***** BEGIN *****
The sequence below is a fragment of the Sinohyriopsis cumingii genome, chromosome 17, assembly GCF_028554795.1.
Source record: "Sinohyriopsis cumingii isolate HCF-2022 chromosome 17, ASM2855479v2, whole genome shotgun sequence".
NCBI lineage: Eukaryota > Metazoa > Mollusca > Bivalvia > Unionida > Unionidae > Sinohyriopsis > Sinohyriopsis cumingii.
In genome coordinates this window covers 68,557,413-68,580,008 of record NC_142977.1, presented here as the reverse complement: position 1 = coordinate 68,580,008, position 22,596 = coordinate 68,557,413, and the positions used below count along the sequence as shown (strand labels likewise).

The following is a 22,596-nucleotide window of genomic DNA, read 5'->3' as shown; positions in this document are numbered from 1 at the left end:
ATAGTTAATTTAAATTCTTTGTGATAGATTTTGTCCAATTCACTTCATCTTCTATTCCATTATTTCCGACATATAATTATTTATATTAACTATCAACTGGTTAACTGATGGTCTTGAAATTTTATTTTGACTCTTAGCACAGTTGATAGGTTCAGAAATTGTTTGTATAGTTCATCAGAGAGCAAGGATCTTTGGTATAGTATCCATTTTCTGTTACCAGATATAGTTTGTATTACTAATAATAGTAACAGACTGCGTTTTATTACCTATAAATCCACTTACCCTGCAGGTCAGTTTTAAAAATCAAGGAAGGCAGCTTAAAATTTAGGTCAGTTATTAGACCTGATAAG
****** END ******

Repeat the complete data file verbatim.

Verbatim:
The sequence below is a fragment of the Sinohyriopsis cumingii genome, chromosome 17, assembly GCF_028554795.1.
Source record: "Sinohyriopsis cumingii isolate HCF-2022 chromosome 17, ASM2855479v2, whole genome shotgun sequence".
NCBI lineage: Eukaryota > Metazoa > Mollusca > Bivalvia > Unionida > Unionidae > Sinohyriopsis > Sinohyriopsis cumingii.
In genome coordinates this window covers 68,557,413-68,580,008 of record NC_142977.1, presented here as the reverse complement: position 1 = coordinate 68,580,008, position 22,596 = coordinate 68,557,413, and the positions used below count along the sequence as shown (strand labels likewise).

The following is a 22,596-nucleotide window of genomic DNA, read 5'->3' as shown; positions in this document are numbered from 1 at the left end:
ATAGTTAATTTAAATTCTTTGTGATAGATTTTGTCCAATTCACTTCATCTTCTATTCCATTATTTCCGACATATAATTATTTATATTAACTATCAACTGGTTAACTGATGGTCTTGAAATTTTATTTTGACTCTTAGCACAGTTGATAGGTTCAGAAATTGTTTGTATAGTTCATCAGAGAGCAAGGATCTTTGGTATAGTATCCATTTTCTGTTACCAGATATAGTTTGTATTACTAATAATAGTAACAGACTGCGTTTTATTACCTATAAATCCACTTACCCTGCAGGTCAGTTTTAAAAATCAAGGAAGGCAGCTTAAAATTTAGGTCAGTTATTAGACCTGATAAG